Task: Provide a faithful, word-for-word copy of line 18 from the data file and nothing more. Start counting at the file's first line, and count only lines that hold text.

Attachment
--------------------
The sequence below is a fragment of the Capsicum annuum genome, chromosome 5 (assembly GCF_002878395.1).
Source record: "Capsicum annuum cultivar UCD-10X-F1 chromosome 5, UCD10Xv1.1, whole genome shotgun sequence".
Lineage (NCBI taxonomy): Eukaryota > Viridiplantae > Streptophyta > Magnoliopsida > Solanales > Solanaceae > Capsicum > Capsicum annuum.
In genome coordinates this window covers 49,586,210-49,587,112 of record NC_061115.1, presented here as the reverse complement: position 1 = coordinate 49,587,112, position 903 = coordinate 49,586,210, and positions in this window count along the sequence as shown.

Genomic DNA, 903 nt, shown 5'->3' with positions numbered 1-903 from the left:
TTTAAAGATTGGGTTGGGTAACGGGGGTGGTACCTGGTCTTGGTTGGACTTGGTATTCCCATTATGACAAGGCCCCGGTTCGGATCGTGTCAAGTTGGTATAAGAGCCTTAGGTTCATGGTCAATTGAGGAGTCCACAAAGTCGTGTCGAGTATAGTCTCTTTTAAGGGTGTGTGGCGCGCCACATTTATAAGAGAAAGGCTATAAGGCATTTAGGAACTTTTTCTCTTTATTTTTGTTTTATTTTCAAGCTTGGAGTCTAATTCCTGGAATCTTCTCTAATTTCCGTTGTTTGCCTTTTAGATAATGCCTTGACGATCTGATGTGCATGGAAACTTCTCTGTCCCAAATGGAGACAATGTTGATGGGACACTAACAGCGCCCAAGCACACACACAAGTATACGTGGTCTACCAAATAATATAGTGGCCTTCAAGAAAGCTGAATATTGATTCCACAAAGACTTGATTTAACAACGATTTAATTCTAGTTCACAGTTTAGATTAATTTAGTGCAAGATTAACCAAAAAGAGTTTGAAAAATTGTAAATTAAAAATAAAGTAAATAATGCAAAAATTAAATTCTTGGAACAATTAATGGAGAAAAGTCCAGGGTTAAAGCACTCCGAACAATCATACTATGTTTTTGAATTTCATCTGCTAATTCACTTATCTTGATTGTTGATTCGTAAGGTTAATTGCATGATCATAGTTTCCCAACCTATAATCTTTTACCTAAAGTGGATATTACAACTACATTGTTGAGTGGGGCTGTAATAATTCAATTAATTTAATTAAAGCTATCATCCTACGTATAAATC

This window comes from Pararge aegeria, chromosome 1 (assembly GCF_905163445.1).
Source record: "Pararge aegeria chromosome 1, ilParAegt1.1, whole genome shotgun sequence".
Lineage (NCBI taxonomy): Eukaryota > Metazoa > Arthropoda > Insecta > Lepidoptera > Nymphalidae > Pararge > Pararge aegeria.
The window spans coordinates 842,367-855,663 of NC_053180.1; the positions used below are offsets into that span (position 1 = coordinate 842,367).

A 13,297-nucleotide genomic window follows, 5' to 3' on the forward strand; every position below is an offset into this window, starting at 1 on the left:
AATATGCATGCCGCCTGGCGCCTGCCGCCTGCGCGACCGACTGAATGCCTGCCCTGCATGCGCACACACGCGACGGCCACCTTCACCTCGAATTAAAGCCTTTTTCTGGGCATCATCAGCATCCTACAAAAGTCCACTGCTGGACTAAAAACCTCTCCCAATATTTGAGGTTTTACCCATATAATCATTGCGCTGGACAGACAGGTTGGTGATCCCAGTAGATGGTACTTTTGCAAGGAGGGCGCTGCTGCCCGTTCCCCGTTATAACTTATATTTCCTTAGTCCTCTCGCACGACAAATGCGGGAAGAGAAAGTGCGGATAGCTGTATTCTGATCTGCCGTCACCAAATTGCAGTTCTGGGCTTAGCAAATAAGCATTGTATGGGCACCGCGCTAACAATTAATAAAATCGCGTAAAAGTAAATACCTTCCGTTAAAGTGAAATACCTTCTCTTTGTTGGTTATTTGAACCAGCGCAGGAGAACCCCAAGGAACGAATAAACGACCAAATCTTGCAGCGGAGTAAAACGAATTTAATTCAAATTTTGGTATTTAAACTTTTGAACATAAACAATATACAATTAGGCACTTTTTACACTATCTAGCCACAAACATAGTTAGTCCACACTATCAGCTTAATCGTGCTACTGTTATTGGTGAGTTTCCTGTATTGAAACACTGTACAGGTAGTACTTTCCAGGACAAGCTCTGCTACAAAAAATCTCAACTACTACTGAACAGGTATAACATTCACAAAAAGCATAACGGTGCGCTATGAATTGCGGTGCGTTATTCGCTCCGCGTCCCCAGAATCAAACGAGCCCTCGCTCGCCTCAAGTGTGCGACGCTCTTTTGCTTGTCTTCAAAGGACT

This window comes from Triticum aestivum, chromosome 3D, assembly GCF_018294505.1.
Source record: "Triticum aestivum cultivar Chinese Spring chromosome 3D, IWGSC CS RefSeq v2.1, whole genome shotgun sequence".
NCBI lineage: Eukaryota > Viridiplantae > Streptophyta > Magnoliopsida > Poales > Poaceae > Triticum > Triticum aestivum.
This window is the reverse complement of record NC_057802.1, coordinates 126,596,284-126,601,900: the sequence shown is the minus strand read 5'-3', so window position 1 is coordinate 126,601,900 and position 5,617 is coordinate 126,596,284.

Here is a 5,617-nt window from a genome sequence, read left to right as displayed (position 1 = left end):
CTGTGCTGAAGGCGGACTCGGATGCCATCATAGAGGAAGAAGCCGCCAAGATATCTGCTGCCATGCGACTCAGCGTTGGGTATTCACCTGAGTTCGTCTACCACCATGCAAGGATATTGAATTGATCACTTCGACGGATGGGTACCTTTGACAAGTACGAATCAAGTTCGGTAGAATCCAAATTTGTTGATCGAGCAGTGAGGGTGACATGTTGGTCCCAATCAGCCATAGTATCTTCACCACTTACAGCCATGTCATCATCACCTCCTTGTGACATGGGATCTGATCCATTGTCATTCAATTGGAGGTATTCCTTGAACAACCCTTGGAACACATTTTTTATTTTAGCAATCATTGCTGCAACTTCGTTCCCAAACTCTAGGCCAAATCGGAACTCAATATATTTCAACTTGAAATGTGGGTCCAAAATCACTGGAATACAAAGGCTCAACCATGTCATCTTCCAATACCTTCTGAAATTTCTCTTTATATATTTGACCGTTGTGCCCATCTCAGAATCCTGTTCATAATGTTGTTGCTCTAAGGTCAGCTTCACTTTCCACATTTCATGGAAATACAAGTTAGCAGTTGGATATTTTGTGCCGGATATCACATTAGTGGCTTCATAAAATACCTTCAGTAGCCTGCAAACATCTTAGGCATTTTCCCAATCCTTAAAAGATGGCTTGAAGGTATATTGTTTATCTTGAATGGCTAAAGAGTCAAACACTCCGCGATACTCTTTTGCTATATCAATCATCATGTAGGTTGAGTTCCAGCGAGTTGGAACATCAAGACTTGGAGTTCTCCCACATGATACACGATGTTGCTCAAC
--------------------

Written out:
CTGTGCTGAAGGCGGACTCGGATGCCATCATAGAGGAAGAAGCCGCCAAGATATCTGCTGCCATGCGACTCAGCGTTGGGTATTCACCTGAGTTCGTCTACCACCATGCAAGGATATTGAATTGATCACTTCGACGGATGGGTACCTTTGACAAGTACGAATCAAGTTCGGTAGAATCCAAATTTGTTGATCGAGCAGTGAGGGTGACATGTTGGTCCCAATCAGCCATAGTATCTTCACCACTTACAGCCATGTCATCATCACCTCCTTGTGACATGGGATCTGATCCATTGTCATTCAATTGGAGGTATTCCTTGAACAACCCTTGGAACACATTTTTTATTTTAGCAATCATTGCTGCAACTTCGTTCCCAAACTCTAGGCCAAATCGGAACTCAATATATTTCAACTTGAAATGTGGGTCCAAAATCACTGGAATACAAAGGCTCAACCATGTCATCTTCCAATACCTTCTGAAATTTCTCTTTATATATTTGACCGTTGTGCCCATCTCAGAATCCTGTTCATAATGTTGTTGCTCTAAGGTCAGCTTCACTTTCCACATTTCATGGAAATACAAGTTAGCAGTTGGATATTTTGTGCCGGATATCACATTAGTGGCTTCATAAAATACCTTCAGTAGCCTGCAAACATCTTAGGCATTTTCCCAATCCTTAAAAGATGGCTTGAAGGTATATTGTTTATCTTGAATGGCTAAAGAGTCAAACACTCCGCGATACTCTTTTGCTATATCAATCATCATGTAGGTTGAGTTCCAGCGAGTTGGAACATCAAGACTTGGAGTTCTCCCACATGATACACGATGTTGCTCAAC